July 31, 2006

William Butler Yeats and angels

In the dizzying, despairing vortex that is the world today, many quote William Butler Yeats, particularly his poem, The Second Coming.

Turning and turning in the widening gyre
The falcon cannot hear the falconer;
Things fall apart; the centre cannot hold;
Mere anarchy is loosed upon the world,
The blood-dimmed tide is loosed, and everywhere
The ceremony of innocence is drowned;
The best lack all conviction, while the worst
Are full of passionate intensity.
Surely some revelation is at hand;
Surely the Second Coming is at hand.
The Second Coming! Hardly are those words out
When a vast image out of Spritus Mundi
Troubles my sight: somewhere in the sands of the desert
A shape with lion body and the head of a man,
A gaze blank and pitiless as the sun,
Is moving its slow thighs, while all about it
Reel shadows of the indignant desert birds.
The darkness drops again; but now I know
That twenty centuries of stony sleep
were vexed to nightmare by a rocking cradle,
And what rough beast, its hour come round at last,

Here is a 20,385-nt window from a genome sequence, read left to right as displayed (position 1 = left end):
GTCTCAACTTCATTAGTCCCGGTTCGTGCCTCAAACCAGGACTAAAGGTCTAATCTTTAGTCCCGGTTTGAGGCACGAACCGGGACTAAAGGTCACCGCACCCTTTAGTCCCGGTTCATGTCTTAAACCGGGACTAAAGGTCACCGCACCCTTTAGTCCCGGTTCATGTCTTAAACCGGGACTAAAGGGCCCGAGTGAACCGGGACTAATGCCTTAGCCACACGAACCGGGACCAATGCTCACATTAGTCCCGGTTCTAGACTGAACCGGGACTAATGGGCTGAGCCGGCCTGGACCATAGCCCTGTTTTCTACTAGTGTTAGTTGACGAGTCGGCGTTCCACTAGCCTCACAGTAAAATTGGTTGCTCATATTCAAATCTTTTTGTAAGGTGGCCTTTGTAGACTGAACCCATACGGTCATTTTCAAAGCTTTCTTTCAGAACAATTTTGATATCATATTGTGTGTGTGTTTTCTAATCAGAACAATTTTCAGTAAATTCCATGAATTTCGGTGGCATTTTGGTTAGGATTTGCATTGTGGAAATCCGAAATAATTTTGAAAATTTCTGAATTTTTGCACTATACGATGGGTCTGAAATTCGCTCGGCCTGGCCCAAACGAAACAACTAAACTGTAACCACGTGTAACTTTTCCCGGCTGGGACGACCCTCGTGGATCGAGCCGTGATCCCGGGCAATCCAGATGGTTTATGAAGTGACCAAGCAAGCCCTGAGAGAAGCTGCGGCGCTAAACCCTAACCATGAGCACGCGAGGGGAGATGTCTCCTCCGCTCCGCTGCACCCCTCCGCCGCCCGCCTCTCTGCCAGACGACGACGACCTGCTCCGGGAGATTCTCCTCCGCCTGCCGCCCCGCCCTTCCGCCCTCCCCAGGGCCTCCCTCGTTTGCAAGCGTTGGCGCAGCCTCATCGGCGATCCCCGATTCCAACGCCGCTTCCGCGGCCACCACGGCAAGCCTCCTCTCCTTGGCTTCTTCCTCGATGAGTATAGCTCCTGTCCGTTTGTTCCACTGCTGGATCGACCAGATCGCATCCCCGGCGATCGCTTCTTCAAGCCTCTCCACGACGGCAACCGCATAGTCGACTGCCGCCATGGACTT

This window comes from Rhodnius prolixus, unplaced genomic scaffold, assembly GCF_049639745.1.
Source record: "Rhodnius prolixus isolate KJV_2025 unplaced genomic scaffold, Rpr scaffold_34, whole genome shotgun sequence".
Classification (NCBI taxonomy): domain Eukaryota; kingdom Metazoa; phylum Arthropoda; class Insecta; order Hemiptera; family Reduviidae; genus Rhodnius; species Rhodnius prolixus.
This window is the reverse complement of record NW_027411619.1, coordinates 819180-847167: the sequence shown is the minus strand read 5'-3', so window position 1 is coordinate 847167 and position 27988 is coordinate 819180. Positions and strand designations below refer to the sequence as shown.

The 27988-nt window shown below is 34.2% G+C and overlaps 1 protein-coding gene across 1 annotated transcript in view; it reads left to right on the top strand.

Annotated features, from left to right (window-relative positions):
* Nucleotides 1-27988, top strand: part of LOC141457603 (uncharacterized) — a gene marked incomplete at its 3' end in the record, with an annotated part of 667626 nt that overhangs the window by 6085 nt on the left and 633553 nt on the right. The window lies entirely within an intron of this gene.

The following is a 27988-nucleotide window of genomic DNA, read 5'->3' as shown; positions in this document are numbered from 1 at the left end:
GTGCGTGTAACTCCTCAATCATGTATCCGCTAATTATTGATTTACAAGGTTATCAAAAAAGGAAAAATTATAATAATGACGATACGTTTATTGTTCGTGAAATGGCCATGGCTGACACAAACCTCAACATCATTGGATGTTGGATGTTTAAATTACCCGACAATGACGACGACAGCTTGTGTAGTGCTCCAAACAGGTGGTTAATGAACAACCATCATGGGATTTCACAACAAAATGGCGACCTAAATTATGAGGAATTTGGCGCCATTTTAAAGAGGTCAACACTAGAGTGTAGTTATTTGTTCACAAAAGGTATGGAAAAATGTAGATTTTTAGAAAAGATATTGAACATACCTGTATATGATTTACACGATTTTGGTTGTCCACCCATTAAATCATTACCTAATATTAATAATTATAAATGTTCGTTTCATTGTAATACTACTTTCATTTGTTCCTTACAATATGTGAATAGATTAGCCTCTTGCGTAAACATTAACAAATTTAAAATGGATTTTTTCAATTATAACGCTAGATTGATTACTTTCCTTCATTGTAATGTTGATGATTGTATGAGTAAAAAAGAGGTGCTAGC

Slouches towards Bethlehem to be born?

I love Yeats, but never knew His legacy had the help of angels

Blake believed much of his inspiration came from his lifetime encounters with angels. Born in London in November 1757, young William was only 10 years old when he saw a vision of angels clustered in the branches of a tree near his home. From then on, wherever he went, Blake saw visions from the other world, from angels in a hayfield, to apparitions of monks in Westminster Abbey. He talked with the angel Gabriel and the Virgin Mary as well as other historical figures.

Posted by Jill Fallon at 11:30 AM | Permalink | TrackBack

July 27, 2006

Philly cheese steak

Attention and respect must be paid to Henry Olivieri, co-inventor of the Philly cheese steak sandwich who died last week at 90. 

     
  Philly Cheese Steak

The Book of Joe does a bang-up job

Posted by Jill Fallon at 8:43 PM | Permalink | TrackBack

July 26, 2006

Legacy of Resentment

Here's a chilling legacy and reminder that your children see you for who you are, even if you're wildly famous and celebrated.

Deadly legacy of a Goon

Michael’s legacy from his overpowering parent was simply an unresolved resentment which, however, he was determined to come to terms with before he died.

In 2000 he wrote a book, Sellers On Sellers, in which he summed up his father’s life — and his own — in a memorably sad epitaph.

‘He had been there: starred in the movies, married the young women, driven the fast cars, taken the drugs, drunk the wine, made all the cash, spent the cash and let down all those people who had ever really cared for him.’

Posted by Jill Fallon at 12:41 PM | Permalink | TrackBack

Made me laugh

From Planet Proctor via Tom McMahon